In any event, kicked out by her prospective mother-in-law, Sandra returns home to the hero’s welcome given her by her indescribably annoying sister, Amanda. That night, her fiance’s mom kills herself, leaving Sandra to scrape up the money for both her boyfriend’s bail and the funeral. She’s able to gather enough money to get her boyfriend out of jail, but the funeral plans get put on hold until she can raise some more scratch. That’s when Amanda cooks up a boneheaded scheme to rob a liquor store. Unfortunately for all concerned, her fiance beats her to the punch. Not aware of the robber’s identity, only of the fact that he’s making off with money she desperately needs, Sandra plugs him in the back, setting in motion a swirl of events that can only spiral downwards into an ever-deepening white trash cesspool.
With over-the-top acting and bad 80’s music, “Bury Me In Kern County” features a beyond redemption family that only Jerry Springer could love.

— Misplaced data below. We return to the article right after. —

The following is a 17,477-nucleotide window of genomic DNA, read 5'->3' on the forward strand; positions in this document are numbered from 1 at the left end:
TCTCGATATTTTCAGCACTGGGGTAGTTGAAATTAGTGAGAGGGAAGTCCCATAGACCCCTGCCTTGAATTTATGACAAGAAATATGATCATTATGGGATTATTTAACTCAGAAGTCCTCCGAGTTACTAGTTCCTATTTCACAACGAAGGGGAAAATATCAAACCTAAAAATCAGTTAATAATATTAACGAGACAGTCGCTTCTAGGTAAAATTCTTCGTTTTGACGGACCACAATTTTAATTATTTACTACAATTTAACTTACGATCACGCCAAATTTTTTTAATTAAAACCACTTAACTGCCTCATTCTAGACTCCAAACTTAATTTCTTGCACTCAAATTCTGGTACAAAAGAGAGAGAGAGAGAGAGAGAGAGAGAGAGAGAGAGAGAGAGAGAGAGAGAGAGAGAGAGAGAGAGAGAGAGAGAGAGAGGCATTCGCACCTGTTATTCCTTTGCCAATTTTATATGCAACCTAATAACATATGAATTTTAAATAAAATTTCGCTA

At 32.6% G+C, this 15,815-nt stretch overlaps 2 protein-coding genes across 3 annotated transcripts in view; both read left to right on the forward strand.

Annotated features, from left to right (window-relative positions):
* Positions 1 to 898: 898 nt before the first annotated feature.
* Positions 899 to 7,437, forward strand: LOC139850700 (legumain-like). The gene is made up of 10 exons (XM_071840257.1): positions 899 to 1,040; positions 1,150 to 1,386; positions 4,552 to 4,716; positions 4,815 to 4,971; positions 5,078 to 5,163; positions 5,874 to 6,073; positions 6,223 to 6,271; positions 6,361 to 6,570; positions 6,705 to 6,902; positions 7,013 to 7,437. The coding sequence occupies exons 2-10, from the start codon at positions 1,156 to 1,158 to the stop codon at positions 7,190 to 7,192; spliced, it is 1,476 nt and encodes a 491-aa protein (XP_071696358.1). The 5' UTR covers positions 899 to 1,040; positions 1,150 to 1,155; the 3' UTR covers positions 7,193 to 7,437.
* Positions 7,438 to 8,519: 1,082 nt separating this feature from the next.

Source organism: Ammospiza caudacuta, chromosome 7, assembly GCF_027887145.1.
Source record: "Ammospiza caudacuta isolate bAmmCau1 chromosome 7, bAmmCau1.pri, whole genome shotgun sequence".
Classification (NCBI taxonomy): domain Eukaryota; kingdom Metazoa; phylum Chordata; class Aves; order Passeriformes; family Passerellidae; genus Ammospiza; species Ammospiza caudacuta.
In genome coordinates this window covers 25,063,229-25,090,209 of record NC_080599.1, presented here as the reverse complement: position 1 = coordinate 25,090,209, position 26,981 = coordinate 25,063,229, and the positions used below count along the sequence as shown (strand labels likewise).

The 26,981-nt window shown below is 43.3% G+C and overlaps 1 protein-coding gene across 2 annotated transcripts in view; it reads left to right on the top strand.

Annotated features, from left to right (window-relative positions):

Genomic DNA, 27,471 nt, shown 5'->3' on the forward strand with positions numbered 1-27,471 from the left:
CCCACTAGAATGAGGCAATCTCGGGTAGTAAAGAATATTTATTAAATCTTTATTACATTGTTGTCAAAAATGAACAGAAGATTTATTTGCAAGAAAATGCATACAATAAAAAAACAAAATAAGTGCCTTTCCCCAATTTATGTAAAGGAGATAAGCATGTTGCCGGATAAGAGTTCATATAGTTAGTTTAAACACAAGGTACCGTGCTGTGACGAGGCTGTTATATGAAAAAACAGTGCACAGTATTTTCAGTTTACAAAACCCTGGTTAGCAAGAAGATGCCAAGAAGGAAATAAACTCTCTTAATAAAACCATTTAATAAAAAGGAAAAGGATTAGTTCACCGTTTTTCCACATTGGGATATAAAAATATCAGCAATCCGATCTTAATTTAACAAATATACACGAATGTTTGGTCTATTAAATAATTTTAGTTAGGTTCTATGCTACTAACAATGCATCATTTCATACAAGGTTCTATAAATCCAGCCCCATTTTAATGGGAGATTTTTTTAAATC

[ MEN CRY BULLETS ] ^ (dir. Tamara Hernandez) ^ * * ^ Here we go again. More flashbacks of a childhood trauma. In Tamara Hernandez’ flawed and ultimately unbelievable film, Billy’s memories of his father abusing his mother drive him to a career as a female impersonator. When Gloria, an abusive, domineering, sadistic writer ruins Billy’s debut, he’s compelled to seek her out. Within minutes, she rapes him. Yet this poster child for Freudian theories sticks around and lets himself be drawn into a dysfunctional and dangerous relationship. When Gloria’s cutesy and manipulative cousin comes to visit, Gloria’s jealousy, fueled by her obsession with Billy, causes the already bizarre relationship to mutate with potentially deadly consequences. ^
Aside from its unsympathetic characters in general, I also had a hard time swallowing a simpering drag queen as a leading man. But the kicker came when a supposedly dead character – I won’t give away who – swallows on camera. Twice. That’s just sloppy movie making.
Yep, unpleasant characters populating an unappealing world are enough to make me cry something, all right.